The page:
UK PM Theresa May is seeking more time to renegotiate her BREXIT deal as Parliament threatens to take control over the process to stop the UK opting out of the EU with no agreement in place.
The PM wrote a conciliatory letter to opposition Labour Leader Jeremy Corbyn, after he proposed setting her a new deadline of 26 February for winning lawmakers’ backing for a final exit deal.
Lawmakers on all sides of the House of Commons are concerned that Mrs. May’s planning to run down the clock to Britain’s scheduled exit day on 29 March, risking a potentially disastrous divorce without an agreement in place.
Mrs. May will try to mollify her critics and earn herself another 2 weeks with the promise of further opportunities to have a say over what happens next if she cannot get a deal by 27 February.
Last week Mrs. May reopened talks with the EU, attempting to change the fallback plan for avoiding a hard Irish border, aka the backstop.
EU leaders, including the Irish premier Leo Varadkar, are refusing to water down the backstop guarantee.
In her letter to Mr. Corbyn, Mrs. May avoided the usual combative tone that characterizes the exchanges between the two competitors, declaring herself “grateful” to her opponent for meeting her last week and for his offer of further talks to break the deadlock.
She promised to discuss his ideas for keeping closer ties to the EU than she’s proposed, while working together to resolve the contentious Irish backstop.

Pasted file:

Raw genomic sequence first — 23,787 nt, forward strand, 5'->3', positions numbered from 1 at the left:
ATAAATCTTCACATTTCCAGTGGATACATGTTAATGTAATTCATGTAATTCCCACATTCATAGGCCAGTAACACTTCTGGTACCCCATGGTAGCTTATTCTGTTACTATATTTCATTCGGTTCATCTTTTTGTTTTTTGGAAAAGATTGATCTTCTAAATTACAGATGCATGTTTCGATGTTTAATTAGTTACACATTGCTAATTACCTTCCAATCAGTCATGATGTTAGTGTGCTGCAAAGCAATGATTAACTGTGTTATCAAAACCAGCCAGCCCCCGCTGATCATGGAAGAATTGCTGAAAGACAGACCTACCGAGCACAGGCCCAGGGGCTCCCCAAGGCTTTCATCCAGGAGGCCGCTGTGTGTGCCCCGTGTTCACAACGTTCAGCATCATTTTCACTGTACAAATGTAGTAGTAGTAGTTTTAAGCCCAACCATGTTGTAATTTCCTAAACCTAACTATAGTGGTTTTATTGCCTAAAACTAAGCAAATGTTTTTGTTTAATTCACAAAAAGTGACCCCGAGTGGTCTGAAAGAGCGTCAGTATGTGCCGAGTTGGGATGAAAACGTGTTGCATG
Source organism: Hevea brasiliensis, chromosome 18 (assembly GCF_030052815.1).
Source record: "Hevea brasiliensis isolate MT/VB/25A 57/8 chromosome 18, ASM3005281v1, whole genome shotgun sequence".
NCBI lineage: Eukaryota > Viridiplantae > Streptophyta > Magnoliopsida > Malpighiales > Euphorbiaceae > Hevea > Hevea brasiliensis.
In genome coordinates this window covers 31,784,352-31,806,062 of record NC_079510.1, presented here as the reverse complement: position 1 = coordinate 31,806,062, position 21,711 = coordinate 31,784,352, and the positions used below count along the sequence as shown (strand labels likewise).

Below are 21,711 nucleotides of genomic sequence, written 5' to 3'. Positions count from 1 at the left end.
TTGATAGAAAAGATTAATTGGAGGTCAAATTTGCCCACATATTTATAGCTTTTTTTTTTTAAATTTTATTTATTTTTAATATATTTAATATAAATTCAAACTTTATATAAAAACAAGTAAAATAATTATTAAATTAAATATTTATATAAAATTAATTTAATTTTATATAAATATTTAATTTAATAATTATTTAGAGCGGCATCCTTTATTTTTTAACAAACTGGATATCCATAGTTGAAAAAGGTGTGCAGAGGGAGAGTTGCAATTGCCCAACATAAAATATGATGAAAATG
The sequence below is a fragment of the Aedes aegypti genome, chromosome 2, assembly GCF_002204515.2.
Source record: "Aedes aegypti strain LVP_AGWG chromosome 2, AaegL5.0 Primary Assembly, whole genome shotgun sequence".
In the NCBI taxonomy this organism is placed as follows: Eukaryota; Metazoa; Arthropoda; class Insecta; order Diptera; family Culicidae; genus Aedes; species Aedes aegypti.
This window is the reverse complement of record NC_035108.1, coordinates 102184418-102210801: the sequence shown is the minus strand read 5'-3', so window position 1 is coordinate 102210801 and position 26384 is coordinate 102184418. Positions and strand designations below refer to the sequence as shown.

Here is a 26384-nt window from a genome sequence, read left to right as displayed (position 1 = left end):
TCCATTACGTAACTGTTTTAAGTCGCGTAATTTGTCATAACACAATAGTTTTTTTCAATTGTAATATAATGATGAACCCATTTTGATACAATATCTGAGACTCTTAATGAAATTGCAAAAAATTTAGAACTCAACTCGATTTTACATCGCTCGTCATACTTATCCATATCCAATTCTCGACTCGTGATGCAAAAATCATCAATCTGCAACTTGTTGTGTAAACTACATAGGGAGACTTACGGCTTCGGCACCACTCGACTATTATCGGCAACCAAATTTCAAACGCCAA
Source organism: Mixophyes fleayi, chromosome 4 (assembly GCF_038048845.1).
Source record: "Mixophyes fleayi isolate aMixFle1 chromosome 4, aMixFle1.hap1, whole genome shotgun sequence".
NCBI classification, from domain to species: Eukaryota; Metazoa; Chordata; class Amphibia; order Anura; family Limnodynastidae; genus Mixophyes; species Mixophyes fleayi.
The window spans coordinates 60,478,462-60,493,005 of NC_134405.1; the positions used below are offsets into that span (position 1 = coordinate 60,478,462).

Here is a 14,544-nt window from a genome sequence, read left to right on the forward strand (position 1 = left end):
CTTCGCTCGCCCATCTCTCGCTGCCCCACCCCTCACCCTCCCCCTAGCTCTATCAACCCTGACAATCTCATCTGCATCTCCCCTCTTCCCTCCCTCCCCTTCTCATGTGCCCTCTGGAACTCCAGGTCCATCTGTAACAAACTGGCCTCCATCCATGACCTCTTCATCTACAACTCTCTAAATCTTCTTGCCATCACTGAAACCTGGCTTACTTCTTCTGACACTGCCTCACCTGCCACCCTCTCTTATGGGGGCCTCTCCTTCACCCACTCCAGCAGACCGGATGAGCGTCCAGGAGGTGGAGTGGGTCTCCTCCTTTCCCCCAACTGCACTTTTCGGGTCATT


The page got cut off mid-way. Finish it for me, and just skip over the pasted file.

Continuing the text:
She is aiming to allay politicians’ concern that, unless they vote to take control of the process this week, or they will have lost their chance to avoid a no-deal BREXIT.
If Mrs. May does not secure concessions from the EU by Wednesday, Parliament will vote again on Plan B options the following day.
She will ask the House of Commons to restate its demand to remove the backstop clause from the Withdrawal Agreement.
She will also promise that if she has not a renegotiated deal to Parliament by 27 February there will be another opportunity for it to vote on what should happen next.
The political wrangling will do little to reassure British business.
The Director-general of the Confederation of British Industry, told reporters “we really are in the emergency zone of BREXIT now” with some businesses already leaving the country.
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